In many ways, Ace Combat 5 was the series at its most grandiose and indulgent, with lengthy CG cutscenes, a twisting storyline, and even a licensed song to play over the credits. (“Blurry” by Puddle of Mudd, in case you’re wondering. And I’m not going to force that on you here.) “The Unsung War” is a further example of this. What better way to set the stage for your final mission than with a live orchestra, accompanied by a choir chanting (in Latin, naturally) the legend that comes to be associated with your squadron? It’s a bit over the top, but by the time you hear this song in the game, you’ll feel that your squadron of ultimate badasses has earned this caliber of entrance. The buildup at around 3:30 is really something else.

Ace Combat Zero: The Belkan War

Ace Combat Zero: The Belkan War

“Result” – Tetsukazu Nakanishi

I wonder if the Project Aces composers drew straws to see who got to compose all these little between-mission songs, this one being from when you’re reviewing your mission performance. They just seem so fun and spontaneous as opposed to the heavier mission songs.

“Zero” – Keiki Kobayashi

Another suitably epic final battle song. This combines all of Ace Combat Zero‘s musical elements--orchestra, synths, choir, and its distinctive Flamenco themes--into one colossus of a track. As Ace Combat Zero is a prequel to Ace Combat 5, it even fits in sections from The Unsung War.

Ace Combat 6: Fires of Liberation

Ace Combat 6: Fires of Liberation

“Siege on Silvat” – Hiroshi Okubo

Hiroshi Okubo returns for another minimalist track. Towards the end, the foreboding percussion and bass give way to some strings that set a heroic tone for this battle, which ends up being a turning point in Ace Combat 6‘s war.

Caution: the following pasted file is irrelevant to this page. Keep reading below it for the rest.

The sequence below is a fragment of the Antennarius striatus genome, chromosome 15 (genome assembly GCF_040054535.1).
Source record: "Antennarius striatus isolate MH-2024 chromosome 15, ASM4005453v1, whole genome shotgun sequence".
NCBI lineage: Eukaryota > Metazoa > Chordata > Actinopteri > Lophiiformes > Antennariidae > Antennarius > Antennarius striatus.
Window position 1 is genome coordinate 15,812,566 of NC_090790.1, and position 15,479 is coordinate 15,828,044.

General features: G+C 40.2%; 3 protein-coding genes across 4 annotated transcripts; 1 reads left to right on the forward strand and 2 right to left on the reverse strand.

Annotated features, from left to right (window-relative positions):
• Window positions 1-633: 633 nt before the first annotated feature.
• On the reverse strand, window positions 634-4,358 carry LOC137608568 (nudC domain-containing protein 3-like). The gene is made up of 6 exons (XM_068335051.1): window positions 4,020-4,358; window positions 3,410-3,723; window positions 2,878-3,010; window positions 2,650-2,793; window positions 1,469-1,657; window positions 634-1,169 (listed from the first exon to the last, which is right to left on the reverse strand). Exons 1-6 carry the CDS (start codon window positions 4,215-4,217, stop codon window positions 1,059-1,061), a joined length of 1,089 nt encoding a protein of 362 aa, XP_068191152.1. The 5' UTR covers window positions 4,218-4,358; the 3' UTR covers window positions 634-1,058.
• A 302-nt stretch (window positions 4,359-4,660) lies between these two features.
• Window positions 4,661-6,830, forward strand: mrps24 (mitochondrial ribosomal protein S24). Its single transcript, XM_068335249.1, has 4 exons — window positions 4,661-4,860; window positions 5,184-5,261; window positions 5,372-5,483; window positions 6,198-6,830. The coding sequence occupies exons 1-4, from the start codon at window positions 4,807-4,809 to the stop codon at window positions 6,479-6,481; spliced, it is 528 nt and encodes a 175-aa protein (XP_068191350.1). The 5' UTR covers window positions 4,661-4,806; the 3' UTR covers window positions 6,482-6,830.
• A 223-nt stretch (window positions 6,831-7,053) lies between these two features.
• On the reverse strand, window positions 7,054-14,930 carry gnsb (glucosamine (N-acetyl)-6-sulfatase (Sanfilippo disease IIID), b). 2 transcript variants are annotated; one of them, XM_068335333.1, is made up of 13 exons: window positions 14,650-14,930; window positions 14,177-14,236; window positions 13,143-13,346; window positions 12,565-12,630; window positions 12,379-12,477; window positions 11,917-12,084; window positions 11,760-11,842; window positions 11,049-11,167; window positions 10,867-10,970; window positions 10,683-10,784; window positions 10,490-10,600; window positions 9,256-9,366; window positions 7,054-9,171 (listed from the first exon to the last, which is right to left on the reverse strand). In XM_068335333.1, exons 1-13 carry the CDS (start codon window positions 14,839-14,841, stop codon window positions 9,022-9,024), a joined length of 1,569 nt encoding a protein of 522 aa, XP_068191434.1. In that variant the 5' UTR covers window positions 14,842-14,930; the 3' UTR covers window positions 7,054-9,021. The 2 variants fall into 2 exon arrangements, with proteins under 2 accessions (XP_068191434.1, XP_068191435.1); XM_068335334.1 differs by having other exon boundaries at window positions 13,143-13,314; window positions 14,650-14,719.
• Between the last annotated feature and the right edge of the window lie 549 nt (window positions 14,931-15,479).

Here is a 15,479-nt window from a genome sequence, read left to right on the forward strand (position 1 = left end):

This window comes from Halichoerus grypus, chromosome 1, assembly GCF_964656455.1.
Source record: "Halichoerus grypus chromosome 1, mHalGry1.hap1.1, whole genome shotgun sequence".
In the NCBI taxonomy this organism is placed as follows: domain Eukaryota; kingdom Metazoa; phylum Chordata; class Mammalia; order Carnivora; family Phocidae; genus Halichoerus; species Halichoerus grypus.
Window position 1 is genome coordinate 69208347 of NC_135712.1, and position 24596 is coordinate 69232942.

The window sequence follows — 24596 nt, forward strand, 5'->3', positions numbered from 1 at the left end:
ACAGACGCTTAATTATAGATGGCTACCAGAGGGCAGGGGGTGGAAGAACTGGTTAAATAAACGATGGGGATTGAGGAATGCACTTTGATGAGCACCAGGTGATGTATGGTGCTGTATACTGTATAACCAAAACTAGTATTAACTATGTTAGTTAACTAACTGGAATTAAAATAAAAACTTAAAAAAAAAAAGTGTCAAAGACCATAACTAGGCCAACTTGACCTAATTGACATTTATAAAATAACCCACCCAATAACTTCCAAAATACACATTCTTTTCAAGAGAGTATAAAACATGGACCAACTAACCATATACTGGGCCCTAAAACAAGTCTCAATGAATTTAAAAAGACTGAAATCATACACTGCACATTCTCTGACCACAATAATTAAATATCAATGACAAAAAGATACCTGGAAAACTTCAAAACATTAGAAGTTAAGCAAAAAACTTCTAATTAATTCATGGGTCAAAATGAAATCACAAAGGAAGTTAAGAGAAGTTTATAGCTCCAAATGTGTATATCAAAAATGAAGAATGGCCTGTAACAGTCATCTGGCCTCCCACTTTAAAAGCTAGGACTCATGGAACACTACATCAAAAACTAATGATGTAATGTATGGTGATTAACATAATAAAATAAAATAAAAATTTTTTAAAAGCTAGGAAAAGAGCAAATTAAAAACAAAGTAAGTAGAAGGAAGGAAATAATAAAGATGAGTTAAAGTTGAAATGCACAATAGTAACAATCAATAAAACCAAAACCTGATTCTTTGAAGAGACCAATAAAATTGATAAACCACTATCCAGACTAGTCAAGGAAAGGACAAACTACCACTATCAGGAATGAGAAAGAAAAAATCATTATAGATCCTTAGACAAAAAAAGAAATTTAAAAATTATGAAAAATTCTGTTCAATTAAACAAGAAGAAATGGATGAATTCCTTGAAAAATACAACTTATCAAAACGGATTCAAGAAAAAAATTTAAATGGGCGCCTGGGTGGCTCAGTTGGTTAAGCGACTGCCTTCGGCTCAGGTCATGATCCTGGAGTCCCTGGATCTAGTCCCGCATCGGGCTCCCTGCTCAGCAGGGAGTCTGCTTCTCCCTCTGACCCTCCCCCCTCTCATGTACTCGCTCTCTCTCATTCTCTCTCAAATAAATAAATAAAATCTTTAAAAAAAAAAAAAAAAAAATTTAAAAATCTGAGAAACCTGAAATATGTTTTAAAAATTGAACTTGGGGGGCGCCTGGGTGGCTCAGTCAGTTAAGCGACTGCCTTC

“Anea Landing” – Junichi Nakatsuru

I like to think that the virtual drummer on this track was having a great time. Love that snare.

“The Liberation of Gracemeria” – Keiki Kobayashi

The capital city of Gracemeria was at the core of Ace Combat 6‘s storyline, so it’s appropriate that its invasion and eventual liberation were accompanied by one of the series’ most memorable themes. Your long-awaited return to Gracemeria opens with this track that slowly builds as your megasquadron checks in over the radio, and it finally launches into full anthem mode as you begin your attack. It’s Ace Combat melodrama at its finest, but you can’t help but feel invincible with this song practically cheering you on.

Ace Combat: Assault Horizon

Ace Combat: Assault Horizon

“Dogfight” – Keiki Kobayashi/Rio Hamamoto

"DogFight" 17/35 - Ace Combat Assault Horizon Soundtrack OST

I haven’t yet played Assault Horizon, but this song featured prominently in all of the trailers. It’s heavier on guitars than past Ace Combat soundtracks (probably appropriate considering Assault Horizon‘s decidedly grittier spin on the series) and the main theme is unusually similar to Ace Combat 6’s, but boy, can Keiki Kobayashi wield a string section. My only complaint is that it’s very short and doesn’t have a lot of time to develop, but hopefully there’s more to it in the rest of the soundtrack.

So those are my highlights from Ace Combat, a series I often wrote off as “that jet game” until my curiosity got the better of me. If you enjoyed any of the tracks here, it might be worth your time to give the series a look as well--at least you know you’ll enjoy the music.